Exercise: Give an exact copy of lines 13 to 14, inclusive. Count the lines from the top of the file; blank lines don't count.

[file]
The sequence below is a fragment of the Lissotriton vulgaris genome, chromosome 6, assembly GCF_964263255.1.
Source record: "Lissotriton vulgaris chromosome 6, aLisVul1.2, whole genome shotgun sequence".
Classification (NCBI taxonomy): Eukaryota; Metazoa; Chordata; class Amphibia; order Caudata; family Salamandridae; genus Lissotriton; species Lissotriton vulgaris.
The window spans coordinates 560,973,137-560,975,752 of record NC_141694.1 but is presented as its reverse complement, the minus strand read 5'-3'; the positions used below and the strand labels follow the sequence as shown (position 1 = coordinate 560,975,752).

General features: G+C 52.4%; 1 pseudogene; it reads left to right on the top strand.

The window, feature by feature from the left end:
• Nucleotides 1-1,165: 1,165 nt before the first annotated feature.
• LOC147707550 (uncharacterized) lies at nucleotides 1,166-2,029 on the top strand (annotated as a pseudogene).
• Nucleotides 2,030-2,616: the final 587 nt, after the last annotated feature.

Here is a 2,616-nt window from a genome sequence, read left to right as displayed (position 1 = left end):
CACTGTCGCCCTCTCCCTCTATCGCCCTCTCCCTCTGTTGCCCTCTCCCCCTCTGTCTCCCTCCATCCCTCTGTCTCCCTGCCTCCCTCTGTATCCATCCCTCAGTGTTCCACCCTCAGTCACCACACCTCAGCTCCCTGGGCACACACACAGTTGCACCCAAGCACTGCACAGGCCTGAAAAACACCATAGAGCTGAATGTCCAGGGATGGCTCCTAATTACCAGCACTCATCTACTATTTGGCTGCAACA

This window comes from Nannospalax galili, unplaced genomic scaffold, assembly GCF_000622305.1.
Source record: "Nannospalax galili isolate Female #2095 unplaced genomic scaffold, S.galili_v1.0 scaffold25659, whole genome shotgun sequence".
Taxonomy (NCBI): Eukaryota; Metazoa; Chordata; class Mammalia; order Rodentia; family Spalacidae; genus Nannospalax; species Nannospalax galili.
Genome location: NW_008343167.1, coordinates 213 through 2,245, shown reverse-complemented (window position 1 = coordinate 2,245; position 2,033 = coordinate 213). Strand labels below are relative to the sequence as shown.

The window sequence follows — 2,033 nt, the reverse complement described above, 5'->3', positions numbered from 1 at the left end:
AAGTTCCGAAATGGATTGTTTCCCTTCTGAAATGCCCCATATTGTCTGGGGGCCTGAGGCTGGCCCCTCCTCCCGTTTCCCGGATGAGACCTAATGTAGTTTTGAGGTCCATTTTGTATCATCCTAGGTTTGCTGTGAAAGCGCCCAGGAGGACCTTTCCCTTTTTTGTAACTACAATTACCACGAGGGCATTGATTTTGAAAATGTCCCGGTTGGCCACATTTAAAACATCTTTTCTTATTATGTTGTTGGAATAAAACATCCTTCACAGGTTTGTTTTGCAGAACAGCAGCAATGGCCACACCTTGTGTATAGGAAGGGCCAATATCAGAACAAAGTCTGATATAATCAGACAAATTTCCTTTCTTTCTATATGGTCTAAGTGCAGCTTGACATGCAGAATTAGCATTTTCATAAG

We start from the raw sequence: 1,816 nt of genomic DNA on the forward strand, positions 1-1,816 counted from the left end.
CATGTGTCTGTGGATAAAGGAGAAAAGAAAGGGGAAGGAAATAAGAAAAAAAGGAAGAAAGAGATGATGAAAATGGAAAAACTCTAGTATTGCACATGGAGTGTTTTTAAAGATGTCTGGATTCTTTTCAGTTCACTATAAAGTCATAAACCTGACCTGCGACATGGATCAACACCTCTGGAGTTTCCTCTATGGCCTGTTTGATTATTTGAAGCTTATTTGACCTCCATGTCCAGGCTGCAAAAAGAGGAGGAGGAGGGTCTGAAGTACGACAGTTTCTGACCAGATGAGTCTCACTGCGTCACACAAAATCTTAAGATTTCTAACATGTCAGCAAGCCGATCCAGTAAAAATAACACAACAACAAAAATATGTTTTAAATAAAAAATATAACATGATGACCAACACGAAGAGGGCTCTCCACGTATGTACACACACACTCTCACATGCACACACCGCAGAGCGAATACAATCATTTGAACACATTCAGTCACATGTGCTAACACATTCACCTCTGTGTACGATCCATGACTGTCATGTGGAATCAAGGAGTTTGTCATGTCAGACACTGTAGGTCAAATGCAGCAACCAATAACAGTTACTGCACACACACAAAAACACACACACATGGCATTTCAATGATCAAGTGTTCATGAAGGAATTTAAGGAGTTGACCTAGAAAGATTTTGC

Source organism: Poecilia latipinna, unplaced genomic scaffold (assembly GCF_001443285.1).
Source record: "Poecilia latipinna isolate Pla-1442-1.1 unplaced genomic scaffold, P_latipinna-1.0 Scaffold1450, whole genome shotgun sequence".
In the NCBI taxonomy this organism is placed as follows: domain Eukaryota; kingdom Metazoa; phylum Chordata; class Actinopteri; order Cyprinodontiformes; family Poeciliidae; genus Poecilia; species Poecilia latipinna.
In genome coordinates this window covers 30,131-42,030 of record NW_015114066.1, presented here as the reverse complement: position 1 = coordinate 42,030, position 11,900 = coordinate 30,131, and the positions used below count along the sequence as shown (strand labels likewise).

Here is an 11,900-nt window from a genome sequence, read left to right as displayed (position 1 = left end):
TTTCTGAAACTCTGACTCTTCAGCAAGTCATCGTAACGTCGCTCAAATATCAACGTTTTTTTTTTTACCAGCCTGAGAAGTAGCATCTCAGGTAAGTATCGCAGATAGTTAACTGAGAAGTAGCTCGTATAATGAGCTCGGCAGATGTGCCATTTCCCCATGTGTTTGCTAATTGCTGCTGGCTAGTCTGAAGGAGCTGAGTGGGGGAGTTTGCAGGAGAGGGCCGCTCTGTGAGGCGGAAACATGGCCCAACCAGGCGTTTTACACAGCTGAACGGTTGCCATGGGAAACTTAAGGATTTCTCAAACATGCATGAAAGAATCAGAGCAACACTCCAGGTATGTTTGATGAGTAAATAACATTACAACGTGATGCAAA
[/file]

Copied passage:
Source record: "Nannospalax galili isolate Female #2095 unplaced genomic scaffold, S.galili_v1.0 scaffold25659, whole genome shotgun sequence".
Taxonomy (NCBI): Eukaryota; Metazoa; Chordata; class Mammalia; order Rodentia; family Spalacidae; genus Nannospalax; species Nannospalax galili.